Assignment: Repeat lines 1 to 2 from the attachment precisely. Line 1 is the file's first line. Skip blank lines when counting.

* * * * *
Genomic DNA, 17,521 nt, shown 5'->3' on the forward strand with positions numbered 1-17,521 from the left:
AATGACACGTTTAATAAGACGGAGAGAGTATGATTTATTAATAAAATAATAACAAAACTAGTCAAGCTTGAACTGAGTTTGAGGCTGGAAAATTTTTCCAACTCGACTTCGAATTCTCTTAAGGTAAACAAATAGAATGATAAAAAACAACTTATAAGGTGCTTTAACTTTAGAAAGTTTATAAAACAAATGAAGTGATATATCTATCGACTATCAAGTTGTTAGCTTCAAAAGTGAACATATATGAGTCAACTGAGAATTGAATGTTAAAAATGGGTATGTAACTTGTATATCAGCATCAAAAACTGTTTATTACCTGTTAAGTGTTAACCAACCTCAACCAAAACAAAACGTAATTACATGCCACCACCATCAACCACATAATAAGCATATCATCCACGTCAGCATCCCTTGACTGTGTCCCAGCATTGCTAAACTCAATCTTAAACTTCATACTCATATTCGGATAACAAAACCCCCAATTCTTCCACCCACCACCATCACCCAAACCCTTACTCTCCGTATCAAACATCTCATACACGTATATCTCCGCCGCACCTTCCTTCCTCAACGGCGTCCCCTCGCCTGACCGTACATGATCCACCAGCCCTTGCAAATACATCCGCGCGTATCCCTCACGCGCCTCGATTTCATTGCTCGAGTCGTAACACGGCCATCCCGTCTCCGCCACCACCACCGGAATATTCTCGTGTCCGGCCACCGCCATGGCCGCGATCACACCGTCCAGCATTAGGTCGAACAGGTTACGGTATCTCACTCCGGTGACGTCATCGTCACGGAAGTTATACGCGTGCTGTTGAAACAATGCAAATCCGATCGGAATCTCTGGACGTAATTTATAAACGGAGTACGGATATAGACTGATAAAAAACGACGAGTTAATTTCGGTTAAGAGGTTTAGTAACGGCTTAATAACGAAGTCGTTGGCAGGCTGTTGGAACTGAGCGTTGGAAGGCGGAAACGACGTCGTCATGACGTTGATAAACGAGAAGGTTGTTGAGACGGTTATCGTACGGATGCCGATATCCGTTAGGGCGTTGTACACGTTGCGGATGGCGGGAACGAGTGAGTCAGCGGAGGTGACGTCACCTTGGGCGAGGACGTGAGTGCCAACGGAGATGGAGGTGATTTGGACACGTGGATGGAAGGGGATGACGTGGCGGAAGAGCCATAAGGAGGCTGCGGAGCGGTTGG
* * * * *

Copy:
Genomic DNA, 17,521 nt, shown 5'->3' on the forward strand with positions numbered 1-17,521 from the left:
AATGACACGTTTAATAAGACGGAGAGAGTATGATTTATTAATAAAATAATAACAAAACTAGTCAAGCTTGAACTGAGTTTGAGGCTGGAAAATTTTTCCAACTCGACTTCGAATTCTCTTAAGGTAAACAAATAGAATGATAAAAAACAACTTATAAGGTGCTTTAACTTTAGAAAGTTTATAAAACAAATGAAGTGATATATCTATCGACTATCAAGTTGTTAGCTTCAAAAGTGAACATATATGAGTCAACTGAGAATTGAATGTTAAAAATGGGTATGTAACTTGTATATCAGCATCAAAAACTGTTTATTACCTGTTAAGTGTTAACCAACCTCAACCAAAACAAAACGTAATTACATGCCACCACCATCAACCACATAATAAGCATATCATCCACGTCAGCATCCCTTGACTGTGTCCCAGCATTGCTAAACTCAATCTTAAACTTCATACTCATATTCGGATAACAAAACCCCCAATTCTTCCACCCACCACCATCACCCAAACCCTTACTCTCCGTATCAAACATCTCATACACGTATATCTCCGCCGCACCTTCCTTCCTCAACGGCGTCCCCTCGCCTGACCGTACATGATCCACCAGCCCTTGCAAATACATCCGCGCGTATCCCTCACGCGCCTCGATTTCATTGCTCGAGTCGTAACACGGCCATCCCGTCTCCGCCACCACCACCGGAATATTCTCGTGTCCGGCCACCGCCATGGCCGCGATCACACCGTCCAGCATTAGGTCGAACAGGTTACGGTATCTCACTCCGGTGACGTCATCGTCACGGAAGTTATACGCGTGCTGTTGAAACAATGCAAATCCGATCGGAATCTCTGGACGTAATTTATAAACGGAGTACGGATATAGACTGATAAAAAACGACGAGTTAATTTCGGTTAAGAGGTTTAGTAACGGCTTAATAACGAAGTCGTTGGCAGGCTGTTGGAACTGAGCGTTGGAAGGCGGAAACGACGTCGTCATGACGTTGATAAACGAGAAGGTTGTTGAGACGGTTATCGTACGGATGCCGATATCCGTTAGGGCGTTGTACACGTTGCGGATGGCGGGAACGAGTGAGTCAGCGGAGGTGACGTCACCTTGGGCGAGGACGTGAGTGCCAACGGAGATGGAGGTGATTTGGACACGTGGATGGAAGGGGATGACGTGGCGGAAGAGCCATAAGGAGGCTGCGGAGCGGTTGG